A "restaurant row" may be on its way to the site of the World's Biggest Bookstore.
When the closing of the World’s Biggest Bookstore was announced last year, many people grumbled that the site would follow the stereotypical Toronto redevelopment pattern and become a condo tower. Its prime location certainly left little chance the building would revert to its original use as a bowling alley. But based on renderings released yesterday, future customers of 20 Edward Street might continue to browse literature there, in the form of restaurant menus.
Paracom Realty Corporation, the leasing agent for new site owner Lifetime Developments, is pitching a “restaurant row” concept to potential tenants. The building, which has housed World’s Biggest Bookstore since November 1980, will be demolished and replaced by four restaurants. Paracom intends to fill the spaces with eateries fitting the neighbourhood’s upward shift. “We’re not thinking $100 dinners,” Paracom president Bernard Feinstein told the Star, “but something that is better than a fast-food chain.” Feinstein’s idea of “something” appears to be less Big Slice and McDonald’s, more upscale casual-dining chains like The Keg.
Renderings by Turner Fleischer Architects show the current solid red-and-white frontage replaced with large glass windows and second-storey patios. It’s an inviting look for the target audiences of Audi owners, local office workers, pre-show diners, shoppers, and tourists. Promotional materials play up the site’s proximity to transit and nearby attractions like the Eaton Centre and Massey Hall.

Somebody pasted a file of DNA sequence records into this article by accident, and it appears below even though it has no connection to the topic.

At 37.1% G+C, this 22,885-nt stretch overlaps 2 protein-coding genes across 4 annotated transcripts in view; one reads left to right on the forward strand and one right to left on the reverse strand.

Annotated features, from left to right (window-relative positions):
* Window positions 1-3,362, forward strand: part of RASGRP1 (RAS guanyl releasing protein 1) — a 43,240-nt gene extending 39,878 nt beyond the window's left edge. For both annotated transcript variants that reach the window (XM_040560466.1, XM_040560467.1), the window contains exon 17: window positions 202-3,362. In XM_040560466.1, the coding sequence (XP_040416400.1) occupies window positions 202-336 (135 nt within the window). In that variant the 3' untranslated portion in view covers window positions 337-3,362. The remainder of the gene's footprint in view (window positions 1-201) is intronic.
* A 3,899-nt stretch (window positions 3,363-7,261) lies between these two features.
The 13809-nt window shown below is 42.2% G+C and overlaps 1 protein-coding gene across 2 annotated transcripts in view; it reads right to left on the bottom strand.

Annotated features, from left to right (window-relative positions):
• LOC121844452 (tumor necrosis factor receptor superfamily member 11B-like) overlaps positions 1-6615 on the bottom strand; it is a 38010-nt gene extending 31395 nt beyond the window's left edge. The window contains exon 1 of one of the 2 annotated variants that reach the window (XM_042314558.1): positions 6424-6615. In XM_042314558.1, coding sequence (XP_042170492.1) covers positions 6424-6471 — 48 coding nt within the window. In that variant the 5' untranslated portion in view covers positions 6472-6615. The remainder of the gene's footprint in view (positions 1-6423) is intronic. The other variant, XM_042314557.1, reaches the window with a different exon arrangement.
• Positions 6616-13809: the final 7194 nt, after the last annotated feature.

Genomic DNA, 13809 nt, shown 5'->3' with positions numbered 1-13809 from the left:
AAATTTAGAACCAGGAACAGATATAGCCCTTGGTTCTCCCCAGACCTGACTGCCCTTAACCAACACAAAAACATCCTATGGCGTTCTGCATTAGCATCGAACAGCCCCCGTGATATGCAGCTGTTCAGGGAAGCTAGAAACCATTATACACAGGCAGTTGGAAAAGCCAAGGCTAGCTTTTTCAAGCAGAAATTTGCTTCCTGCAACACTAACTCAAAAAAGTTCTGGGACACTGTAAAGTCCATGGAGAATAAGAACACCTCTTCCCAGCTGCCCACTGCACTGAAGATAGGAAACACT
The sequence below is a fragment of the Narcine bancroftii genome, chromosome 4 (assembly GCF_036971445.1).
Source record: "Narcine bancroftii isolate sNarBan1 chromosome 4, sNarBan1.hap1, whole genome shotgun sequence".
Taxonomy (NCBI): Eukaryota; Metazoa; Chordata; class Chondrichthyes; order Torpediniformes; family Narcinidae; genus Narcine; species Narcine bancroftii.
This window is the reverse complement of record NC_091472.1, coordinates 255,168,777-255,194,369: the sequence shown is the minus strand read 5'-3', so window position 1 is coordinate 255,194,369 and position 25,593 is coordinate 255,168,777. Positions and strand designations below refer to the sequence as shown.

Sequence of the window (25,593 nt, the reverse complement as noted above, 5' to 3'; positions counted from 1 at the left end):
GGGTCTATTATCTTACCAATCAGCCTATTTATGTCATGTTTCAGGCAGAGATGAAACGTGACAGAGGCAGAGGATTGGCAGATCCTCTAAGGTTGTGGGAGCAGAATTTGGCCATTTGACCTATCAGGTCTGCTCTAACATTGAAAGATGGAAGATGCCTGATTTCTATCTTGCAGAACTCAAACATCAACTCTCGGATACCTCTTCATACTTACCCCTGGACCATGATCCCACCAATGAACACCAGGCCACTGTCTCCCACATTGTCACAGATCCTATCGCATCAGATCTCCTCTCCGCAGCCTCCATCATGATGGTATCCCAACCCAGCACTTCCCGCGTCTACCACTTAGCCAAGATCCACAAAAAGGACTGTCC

Local councillor Kristyn Wong-Tam (Ward 27, Toronto Centre–Rosedale) feels the proposal fits into a long-term strategy of revamping Yonge Street from Yorkville to the waterfront, and transforming it into “the most dynamic shopping and entertainment cultural corridor in the city.” Though cautious about whether Edward Street will receive a restaurant row or see other retail fill the site, Wong-Tam welcomes the concept. She views this proposal and the announcements regarding high-end retailers Nordstrom and Saks Fifth Avenue as signs of a prosperous city core. “This is a sign of success,” she said in a phone interview yesterday. “Bloor-Yorkville is so successful that we’re starting to see some of that success come down to Yonge Street. We can start to see a second cluster of high-quality retailers come out. That’s how international downtowns compete, whether it’s New York City or Chicago. We don’t compete based on BIA boundaries—we compete based on the fact that we have the best quality downtown neighbourhood.”
The promoters of 20 Edward Street aim to have the tenants of their “culinary mecca” in place for the 2015 edition of TIFF. The World’s Biggest Bookstore will remain in business until March 23.